Tennessee lawmakers advanced a measure Wednesday that would give the state more of a role in approving charter schools, after scaling it back to preserve a role for local schools to give input.
The proposal — part of Gov. Bill Lee’s education package — has been getting pushback from both parties.
But the issue isn’t how applications to open a charter school are reviewed. It’s who gets to do so.
Right now, local districts review applications for charters, and the State Board of Education handles appeals when charters are rejected.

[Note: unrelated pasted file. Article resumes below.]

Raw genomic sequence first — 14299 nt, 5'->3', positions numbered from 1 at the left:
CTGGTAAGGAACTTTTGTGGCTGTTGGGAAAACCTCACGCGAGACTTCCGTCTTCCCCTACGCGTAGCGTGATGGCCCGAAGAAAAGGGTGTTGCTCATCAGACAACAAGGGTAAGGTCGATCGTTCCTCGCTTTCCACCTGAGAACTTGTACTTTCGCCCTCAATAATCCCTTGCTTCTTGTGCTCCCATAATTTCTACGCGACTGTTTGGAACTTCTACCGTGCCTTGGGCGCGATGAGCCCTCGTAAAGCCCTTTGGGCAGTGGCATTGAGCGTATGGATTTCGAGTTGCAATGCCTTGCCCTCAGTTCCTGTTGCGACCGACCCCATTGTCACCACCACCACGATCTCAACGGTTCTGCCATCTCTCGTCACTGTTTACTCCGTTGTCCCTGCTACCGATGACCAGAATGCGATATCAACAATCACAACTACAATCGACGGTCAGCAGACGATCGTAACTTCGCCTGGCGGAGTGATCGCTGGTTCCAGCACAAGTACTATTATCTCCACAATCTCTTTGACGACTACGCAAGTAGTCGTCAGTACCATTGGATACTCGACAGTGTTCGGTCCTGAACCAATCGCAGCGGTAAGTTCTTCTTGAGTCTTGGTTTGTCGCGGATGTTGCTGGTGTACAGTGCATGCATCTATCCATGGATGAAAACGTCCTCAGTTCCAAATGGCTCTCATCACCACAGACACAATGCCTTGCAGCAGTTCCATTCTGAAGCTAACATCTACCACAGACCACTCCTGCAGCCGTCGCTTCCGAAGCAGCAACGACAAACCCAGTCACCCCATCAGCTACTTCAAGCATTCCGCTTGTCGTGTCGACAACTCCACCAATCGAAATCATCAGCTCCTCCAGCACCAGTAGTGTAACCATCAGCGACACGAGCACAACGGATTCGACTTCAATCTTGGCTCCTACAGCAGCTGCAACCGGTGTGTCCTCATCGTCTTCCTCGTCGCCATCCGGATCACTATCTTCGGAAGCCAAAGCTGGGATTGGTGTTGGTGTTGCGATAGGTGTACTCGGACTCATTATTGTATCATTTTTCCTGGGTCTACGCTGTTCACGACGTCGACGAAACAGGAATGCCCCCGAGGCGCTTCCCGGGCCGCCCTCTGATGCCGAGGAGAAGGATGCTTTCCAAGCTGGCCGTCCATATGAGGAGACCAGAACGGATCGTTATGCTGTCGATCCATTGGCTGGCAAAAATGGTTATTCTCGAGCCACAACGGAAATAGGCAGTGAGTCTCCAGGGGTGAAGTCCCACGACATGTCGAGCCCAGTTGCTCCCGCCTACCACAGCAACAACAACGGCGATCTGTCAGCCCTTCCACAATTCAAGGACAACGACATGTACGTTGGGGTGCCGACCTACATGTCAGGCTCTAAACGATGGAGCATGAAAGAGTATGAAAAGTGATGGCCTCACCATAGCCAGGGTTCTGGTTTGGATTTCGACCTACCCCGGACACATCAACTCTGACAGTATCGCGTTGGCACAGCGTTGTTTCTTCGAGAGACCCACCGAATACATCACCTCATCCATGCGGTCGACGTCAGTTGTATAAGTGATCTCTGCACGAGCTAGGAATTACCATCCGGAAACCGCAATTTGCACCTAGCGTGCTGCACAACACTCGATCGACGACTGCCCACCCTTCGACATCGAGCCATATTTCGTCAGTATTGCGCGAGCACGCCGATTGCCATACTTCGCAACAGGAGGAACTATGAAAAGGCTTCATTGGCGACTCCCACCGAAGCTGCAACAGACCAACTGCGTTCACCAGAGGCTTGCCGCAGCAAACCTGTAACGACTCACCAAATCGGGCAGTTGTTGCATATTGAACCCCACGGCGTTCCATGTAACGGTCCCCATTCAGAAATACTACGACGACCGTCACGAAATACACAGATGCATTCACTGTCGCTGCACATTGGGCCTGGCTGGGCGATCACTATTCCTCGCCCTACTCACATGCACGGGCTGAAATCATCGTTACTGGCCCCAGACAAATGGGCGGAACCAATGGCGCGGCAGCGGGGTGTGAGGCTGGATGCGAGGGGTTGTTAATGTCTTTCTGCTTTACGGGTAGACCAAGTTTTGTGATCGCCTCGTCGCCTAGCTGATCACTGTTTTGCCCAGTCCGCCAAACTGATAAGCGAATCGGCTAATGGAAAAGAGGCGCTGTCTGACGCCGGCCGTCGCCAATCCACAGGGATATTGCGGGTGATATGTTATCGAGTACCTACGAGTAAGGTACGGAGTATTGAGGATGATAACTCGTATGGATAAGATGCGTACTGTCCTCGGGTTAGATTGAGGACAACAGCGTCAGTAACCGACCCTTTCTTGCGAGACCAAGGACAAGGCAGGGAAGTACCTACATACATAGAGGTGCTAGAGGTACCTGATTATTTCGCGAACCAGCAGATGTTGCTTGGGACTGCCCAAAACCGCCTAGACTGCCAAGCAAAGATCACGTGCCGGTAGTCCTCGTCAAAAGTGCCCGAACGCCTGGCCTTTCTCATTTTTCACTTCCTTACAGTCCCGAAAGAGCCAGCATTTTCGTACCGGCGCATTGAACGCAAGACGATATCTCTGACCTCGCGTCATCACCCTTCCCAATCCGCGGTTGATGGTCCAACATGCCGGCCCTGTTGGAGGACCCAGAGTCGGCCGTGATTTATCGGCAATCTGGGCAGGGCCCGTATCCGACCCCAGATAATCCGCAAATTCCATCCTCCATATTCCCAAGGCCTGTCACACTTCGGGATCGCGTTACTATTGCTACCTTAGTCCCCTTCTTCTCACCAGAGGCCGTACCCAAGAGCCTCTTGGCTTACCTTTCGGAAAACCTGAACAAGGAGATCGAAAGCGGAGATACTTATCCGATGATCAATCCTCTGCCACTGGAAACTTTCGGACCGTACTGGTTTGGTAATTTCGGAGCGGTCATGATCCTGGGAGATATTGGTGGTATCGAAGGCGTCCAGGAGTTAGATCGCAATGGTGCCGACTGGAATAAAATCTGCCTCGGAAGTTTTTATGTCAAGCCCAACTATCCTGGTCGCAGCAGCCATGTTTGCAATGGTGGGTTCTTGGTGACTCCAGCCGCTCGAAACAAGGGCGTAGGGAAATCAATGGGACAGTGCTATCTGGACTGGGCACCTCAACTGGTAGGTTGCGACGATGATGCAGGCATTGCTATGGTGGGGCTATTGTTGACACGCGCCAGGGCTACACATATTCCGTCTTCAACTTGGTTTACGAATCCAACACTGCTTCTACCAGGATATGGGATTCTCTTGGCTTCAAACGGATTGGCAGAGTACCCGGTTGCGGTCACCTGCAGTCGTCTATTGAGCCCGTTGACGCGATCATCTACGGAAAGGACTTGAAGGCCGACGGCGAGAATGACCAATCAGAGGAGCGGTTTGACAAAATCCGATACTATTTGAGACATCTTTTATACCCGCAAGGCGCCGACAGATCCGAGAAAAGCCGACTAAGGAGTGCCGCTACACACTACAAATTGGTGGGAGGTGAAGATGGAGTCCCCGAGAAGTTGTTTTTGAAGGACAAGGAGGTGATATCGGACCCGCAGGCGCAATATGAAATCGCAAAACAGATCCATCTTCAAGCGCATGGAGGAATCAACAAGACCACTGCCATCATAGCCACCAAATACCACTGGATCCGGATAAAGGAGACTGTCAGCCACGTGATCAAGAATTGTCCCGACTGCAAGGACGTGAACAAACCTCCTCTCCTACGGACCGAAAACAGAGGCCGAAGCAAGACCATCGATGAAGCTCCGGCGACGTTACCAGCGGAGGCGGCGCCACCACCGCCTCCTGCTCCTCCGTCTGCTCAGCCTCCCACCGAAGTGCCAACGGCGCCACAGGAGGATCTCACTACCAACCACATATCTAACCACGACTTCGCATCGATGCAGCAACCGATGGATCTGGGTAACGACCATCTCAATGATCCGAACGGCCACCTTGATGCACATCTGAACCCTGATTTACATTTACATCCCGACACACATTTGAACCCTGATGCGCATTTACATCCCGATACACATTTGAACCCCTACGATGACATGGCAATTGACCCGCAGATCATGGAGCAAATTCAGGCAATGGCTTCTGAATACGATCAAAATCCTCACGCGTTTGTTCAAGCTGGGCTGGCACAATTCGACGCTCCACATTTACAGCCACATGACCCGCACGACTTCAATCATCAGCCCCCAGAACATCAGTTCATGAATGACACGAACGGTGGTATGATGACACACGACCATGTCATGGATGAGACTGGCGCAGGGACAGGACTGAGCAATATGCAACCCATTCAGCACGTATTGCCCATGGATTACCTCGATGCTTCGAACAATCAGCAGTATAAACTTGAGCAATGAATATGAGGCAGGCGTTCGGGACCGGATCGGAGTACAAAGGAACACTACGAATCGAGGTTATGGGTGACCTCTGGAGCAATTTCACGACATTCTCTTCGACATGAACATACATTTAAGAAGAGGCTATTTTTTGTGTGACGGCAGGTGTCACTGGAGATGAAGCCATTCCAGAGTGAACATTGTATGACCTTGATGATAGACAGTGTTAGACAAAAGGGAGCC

Lee wants to shift that appeal review responsibility to a new commission. Supporters say that will bring more expertise to reviews.
Skeptics, like Memphis Democrat Antonio Parkinson, worry the commission will be stocked with pro-charter members.
“So, you get a charter! You get a charter! You get a charter!” Parkins said, echoing Oprah. “Everybody gets an opportunity to feel what we’ve been feeling in Shelby County.”
Fears were at their highest when the proposal was first unveiled, because it originally would have given the new commission the power to approve charters unilaterally — with no input from school districts.
But in a bend to critics, that authority was removed. Under the latest plan, charters would have to continue to start at the local district, leaving the commission as the final court of appeal.